One of the Farrer League's best players of recent years, Mitch Haddrill, has echoed thoughts of relief after this season was abandoned.
League president David Oehm said all clubs deciding to sit the year out was a good result and the Northern Jets' star midfielder agreed.
Haddrill, a two-time Gerald Clear Medallist, believes a year off is the best outcome amid the coronavirus pandemic, particularly in light of rising cases in NSW and Victoria's worrying second wave.
"I'm not too disappointed. I think it's late enough in the year to be starting footy and I'd rather it be canned now than in a month's time with cases starting to go up. I wouldn't be surprised if things go backwards in NSW so I think they made the right decision calling it when they did," Haddrill said.
Haddrill, who represented the Farrer League last year and coached the Jets, said the stop-start preparation wasn't ideal and starting a competition could cause headaches, and worse, for under-prepared players.
"I know myself, I'd only done one week's training leading up to it," he said.
"I'd gone along thinking it wasn't going to go ahead and then when it got real close there I thought I better go to training for a week.
"But I was very unfit and when people do that, that's when injuries happen.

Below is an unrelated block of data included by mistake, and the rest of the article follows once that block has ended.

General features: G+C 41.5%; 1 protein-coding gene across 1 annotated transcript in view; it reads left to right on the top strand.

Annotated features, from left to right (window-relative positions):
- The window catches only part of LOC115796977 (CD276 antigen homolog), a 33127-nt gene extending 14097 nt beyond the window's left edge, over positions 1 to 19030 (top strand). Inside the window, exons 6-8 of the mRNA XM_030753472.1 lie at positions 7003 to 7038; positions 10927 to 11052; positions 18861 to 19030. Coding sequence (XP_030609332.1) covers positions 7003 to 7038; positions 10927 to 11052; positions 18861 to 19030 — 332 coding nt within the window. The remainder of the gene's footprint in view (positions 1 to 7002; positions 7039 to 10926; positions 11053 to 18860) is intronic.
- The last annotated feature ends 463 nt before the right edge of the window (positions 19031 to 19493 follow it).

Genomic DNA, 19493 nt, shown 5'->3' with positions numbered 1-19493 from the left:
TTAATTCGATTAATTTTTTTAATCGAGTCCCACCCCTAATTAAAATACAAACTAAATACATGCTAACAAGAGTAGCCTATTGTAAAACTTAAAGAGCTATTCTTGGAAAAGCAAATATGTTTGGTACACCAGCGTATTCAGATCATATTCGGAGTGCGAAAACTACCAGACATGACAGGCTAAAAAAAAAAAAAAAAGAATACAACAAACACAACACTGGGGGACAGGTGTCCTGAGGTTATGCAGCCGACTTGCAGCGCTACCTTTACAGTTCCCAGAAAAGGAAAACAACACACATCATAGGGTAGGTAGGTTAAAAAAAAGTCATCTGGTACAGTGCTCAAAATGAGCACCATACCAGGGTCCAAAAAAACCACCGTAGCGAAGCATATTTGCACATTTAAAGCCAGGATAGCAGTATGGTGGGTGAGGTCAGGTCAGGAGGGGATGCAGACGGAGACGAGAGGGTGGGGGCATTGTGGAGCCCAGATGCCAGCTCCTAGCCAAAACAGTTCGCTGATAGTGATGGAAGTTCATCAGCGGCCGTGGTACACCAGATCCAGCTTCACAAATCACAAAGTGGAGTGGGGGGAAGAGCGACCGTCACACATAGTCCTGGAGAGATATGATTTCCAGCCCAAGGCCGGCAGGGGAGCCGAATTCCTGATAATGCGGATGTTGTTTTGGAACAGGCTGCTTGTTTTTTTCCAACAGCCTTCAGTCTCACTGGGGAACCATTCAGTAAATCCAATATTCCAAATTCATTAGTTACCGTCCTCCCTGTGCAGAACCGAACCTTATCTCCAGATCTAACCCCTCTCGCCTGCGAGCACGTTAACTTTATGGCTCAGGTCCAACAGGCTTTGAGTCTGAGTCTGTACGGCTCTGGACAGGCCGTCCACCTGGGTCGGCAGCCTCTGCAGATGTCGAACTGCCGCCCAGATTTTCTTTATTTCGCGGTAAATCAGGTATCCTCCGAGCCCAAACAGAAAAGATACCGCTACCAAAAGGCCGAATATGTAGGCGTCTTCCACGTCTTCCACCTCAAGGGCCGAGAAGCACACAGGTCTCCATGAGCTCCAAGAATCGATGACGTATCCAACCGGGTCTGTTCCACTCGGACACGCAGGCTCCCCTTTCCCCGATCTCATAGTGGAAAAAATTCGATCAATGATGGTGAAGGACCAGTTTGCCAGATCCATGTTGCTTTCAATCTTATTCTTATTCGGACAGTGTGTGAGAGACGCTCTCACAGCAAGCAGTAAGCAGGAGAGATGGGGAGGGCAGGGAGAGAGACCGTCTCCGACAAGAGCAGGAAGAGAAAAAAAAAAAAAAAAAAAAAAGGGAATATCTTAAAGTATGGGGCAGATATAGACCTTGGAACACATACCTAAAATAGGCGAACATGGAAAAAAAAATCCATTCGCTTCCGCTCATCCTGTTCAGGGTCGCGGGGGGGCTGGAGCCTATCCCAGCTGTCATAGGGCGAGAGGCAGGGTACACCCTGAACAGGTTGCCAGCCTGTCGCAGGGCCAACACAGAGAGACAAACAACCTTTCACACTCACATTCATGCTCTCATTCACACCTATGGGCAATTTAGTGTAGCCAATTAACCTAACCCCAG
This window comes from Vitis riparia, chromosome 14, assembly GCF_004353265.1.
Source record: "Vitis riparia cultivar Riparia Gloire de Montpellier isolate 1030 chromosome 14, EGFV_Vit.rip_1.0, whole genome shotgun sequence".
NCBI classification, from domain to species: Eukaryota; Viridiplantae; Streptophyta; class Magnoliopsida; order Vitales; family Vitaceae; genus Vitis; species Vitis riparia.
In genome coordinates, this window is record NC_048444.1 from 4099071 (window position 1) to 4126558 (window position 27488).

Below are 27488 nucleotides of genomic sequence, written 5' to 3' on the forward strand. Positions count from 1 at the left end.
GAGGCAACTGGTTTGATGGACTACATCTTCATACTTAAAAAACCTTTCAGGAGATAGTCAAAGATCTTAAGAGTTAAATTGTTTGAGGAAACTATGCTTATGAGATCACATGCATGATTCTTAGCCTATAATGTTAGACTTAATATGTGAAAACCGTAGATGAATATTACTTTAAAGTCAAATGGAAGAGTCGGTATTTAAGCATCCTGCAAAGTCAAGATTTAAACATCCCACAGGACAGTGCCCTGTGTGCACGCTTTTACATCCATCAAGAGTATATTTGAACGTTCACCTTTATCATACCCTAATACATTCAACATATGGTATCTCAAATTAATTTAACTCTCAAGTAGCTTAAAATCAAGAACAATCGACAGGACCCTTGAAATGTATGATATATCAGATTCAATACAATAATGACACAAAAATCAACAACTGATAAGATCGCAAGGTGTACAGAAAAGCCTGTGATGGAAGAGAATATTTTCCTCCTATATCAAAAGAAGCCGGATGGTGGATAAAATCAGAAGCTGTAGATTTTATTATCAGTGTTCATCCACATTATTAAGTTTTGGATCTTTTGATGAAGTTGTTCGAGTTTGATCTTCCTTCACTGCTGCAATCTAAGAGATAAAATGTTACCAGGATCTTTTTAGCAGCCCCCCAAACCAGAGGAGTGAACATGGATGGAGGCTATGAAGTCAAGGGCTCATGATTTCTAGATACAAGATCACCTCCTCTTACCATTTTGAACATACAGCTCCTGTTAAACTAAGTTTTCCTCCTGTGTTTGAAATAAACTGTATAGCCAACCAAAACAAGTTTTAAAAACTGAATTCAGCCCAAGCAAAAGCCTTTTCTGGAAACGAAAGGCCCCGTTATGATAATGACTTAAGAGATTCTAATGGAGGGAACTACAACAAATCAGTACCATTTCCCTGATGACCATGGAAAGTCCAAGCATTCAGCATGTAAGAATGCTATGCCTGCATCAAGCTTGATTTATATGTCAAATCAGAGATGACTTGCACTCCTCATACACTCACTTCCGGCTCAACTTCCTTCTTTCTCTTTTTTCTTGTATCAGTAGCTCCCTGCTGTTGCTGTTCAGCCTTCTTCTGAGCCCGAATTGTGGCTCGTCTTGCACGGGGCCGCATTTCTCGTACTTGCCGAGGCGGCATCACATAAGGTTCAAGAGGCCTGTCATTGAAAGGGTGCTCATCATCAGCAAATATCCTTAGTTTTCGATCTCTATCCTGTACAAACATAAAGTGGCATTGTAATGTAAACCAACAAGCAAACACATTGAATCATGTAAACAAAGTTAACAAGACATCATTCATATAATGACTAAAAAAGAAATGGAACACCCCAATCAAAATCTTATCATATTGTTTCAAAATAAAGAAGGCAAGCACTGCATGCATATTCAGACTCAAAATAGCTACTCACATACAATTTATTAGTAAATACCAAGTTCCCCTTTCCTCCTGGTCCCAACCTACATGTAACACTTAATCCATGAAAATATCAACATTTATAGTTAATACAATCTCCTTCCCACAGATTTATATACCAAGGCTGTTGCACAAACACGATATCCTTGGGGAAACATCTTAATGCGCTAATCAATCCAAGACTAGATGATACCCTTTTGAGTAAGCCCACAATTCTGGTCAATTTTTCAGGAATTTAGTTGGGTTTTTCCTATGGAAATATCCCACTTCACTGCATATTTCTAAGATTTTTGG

"The last couple of times I haven't done a pre-season, I've done my knee or something like that, so I'm not too concerned it's not going ahead.
"I think we're better off accepting the fact we're not playing and look towards next year."
However, he says offering the AFL Riverina Championship is a good result, catering for the Riverina League clubs and Osborne who remain enthusiastic about a season.
"Obviously the teams that are still willing to play, they're keen to go so I think this is probably the best outcome. If people don't want to play, they don't have to and if they do, then they can," Haddrill said. "I'm sure some players who do want to play might be able to go and get a game somewhere."
After his 2017 Clear Medal win, Haddrill made it two in three seasons last year, edging out North Wagga's Cayden Winter.
2020 will be memorable for other reasons, with Haddrill and his wife welcoming daughter Evelyn nearly five months ago. And the promising autumn and start to winter has given him and other farming footballers and communities plenty to be positive about in an otherwise uncertain year.